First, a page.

Monorail system and metal detectors would not fix SIUC’s enrollment problem

Response to “If the university can’t party, let it be known for safety”

This letter is in response to Mr. Baggott’s guest column published in Tuesday’s Daily Egyptian. I for one completely disagree with nearly every one of your preposterous statements, and I know for a fact I am not alone in saying that.

The one aspect I do agree with is the fact that SIUC could never compare academically or athletically with such conferences as the Southeastern Conference or Ivy League schools respectfully. That, my friend, is a given.

But you truly think SIUC could get $700 million in bonds? You have got to be out of your mind. Donors are already complaining about Chris Lowery’s $700,000 per year salary. With this make-believe money you believe SIUC would obtain, do you truly think a monorail system is the way to go? Not to forget about your proposed metal detectors. Are you planning on having part of the $700 million given to hiring and training more university police to man these stations?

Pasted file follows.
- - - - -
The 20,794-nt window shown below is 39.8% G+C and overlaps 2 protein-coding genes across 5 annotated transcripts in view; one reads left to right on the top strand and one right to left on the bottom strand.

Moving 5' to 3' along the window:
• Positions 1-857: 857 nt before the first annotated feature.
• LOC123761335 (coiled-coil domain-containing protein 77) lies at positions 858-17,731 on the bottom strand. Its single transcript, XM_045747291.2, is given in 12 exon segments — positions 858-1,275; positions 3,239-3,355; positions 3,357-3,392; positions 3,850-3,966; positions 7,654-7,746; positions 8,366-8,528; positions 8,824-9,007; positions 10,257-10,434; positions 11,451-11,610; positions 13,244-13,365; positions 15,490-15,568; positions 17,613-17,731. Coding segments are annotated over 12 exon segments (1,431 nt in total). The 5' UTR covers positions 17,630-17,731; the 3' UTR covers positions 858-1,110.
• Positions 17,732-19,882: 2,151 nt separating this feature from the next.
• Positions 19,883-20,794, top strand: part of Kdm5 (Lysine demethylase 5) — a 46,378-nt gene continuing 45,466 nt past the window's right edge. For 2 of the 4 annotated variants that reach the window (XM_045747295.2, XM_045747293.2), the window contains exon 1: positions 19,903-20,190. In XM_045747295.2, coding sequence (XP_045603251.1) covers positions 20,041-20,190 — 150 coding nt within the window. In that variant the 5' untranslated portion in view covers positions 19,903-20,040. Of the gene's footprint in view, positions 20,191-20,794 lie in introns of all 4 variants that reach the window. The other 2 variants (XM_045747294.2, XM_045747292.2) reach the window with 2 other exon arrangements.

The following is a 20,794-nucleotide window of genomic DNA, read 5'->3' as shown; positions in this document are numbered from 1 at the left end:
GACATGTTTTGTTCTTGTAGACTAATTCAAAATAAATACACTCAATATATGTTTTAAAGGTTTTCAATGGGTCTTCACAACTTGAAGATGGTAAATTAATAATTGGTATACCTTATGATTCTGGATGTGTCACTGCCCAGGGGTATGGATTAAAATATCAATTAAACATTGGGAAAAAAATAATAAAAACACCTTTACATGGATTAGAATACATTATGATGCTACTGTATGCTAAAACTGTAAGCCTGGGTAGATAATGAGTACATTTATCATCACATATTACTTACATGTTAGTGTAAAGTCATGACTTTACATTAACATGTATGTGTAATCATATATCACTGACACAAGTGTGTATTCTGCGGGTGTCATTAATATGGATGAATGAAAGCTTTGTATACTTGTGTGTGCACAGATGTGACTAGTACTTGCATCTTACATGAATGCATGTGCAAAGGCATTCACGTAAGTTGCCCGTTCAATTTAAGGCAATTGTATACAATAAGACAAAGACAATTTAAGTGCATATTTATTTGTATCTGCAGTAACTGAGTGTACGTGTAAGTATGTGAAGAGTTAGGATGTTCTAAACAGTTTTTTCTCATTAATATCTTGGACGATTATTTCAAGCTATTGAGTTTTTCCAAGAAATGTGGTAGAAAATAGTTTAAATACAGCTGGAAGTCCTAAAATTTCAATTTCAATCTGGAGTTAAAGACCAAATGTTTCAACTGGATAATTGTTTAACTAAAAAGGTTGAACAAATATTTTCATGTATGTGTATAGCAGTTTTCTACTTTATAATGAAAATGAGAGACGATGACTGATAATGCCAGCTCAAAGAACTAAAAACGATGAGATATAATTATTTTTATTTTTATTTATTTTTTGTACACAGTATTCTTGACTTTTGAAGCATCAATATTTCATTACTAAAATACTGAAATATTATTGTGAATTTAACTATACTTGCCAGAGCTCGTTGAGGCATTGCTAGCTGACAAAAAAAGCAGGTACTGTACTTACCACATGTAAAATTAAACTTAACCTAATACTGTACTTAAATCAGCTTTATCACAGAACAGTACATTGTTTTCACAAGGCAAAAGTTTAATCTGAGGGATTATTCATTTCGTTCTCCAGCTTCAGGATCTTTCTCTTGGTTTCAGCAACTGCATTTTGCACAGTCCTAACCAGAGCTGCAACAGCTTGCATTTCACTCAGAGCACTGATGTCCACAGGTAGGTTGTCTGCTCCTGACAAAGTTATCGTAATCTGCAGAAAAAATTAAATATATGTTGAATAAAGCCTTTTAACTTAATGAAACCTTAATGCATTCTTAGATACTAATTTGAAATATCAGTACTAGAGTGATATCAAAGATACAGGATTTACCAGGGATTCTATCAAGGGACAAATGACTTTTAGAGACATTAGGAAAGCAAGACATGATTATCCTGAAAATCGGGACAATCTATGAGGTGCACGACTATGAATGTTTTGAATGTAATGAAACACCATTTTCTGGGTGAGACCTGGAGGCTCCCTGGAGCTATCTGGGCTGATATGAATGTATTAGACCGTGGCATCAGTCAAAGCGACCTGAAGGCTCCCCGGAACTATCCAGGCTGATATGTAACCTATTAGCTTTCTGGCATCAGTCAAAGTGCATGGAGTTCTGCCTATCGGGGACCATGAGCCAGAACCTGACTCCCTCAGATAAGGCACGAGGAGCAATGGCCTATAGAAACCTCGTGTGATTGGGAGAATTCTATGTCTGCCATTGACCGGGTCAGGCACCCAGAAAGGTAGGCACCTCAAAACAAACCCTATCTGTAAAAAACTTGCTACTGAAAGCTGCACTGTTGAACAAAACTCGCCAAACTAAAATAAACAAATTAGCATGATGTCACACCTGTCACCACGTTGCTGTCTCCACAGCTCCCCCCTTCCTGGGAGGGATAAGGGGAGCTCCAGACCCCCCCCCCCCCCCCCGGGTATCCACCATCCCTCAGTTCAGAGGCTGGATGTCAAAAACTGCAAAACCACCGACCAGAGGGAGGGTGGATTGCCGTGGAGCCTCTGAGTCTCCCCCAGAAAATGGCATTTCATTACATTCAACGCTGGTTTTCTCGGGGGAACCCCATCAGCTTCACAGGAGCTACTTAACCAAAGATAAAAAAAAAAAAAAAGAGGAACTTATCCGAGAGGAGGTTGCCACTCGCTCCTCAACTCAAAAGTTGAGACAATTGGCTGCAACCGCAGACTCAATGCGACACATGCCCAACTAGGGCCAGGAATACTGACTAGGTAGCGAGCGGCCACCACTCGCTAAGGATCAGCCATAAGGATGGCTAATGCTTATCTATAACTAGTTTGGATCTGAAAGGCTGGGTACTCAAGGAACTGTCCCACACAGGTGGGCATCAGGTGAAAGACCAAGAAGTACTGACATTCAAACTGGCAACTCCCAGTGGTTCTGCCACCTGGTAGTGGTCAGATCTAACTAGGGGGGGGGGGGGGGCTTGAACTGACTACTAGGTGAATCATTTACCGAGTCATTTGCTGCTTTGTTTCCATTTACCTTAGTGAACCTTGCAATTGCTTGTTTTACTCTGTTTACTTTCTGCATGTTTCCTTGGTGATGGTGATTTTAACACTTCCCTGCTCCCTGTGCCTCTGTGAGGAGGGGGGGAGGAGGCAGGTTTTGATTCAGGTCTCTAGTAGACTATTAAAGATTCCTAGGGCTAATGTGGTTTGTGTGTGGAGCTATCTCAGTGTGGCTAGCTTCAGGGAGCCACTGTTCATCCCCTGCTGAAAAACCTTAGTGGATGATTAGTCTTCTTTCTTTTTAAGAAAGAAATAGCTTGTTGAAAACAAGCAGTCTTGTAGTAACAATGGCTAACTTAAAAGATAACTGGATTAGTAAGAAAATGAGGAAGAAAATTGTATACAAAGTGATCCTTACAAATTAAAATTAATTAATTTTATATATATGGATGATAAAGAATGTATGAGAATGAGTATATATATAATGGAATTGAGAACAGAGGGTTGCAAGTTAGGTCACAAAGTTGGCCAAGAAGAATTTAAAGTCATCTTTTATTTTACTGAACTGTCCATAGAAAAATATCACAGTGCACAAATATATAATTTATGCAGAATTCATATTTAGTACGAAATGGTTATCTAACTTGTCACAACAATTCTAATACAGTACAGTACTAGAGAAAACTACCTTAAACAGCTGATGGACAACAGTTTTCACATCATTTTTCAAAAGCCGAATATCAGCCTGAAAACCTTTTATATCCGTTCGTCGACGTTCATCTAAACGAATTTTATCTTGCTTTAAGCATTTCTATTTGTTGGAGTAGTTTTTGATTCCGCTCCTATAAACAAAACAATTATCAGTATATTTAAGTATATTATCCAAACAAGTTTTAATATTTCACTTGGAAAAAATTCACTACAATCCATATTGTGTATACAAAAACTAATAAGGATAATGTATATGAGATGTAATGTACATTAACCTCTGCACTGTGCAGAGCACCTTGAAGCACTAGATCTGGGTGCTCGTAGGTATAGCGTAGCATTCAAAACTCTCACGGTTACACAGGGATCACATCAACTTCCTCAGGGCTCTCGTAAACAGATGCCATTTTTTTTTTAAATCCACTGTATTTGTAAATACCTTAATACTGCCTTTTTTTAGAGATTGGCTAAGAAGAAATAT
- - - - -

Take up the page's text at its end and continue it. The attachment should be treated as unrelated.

To have students take off their belts, jewelry or remove change before going to class is a waste of time to most. Finding parking and getting to class in time is already tough enough as it is. Also, having one entrance for students to enter campus while allowing visitors only two entrances is absolutely absurd.

There have already been countless debates regarding parking on campus with no avail. Then you, an alumnus, bring about the idea to park only at the SIU Arena — a lot that would be full by the time 9 a.m. classes start.

One statistic you included in your letter was that SIUC ranked as the 409th college or university in the U.S. in regards to safety. The fact you left out was that there are nearly 4,500 universities in the country. In stating that, SIUC is in the top 90 percent in retrospect to the rest of the nation when safety at a university is the topic of debate.

SIUC is not a high school with 1,000 students or a junior college. It is a four-year university with 20,000 students who attend class on a regular basis. All of these safety regulations you proposed are preposterous to make mandatory for all to follow. If you want enrollment to increase, there are better ways to go about it.

Paul Schmidt
junior from Springfield studying plant and soil science

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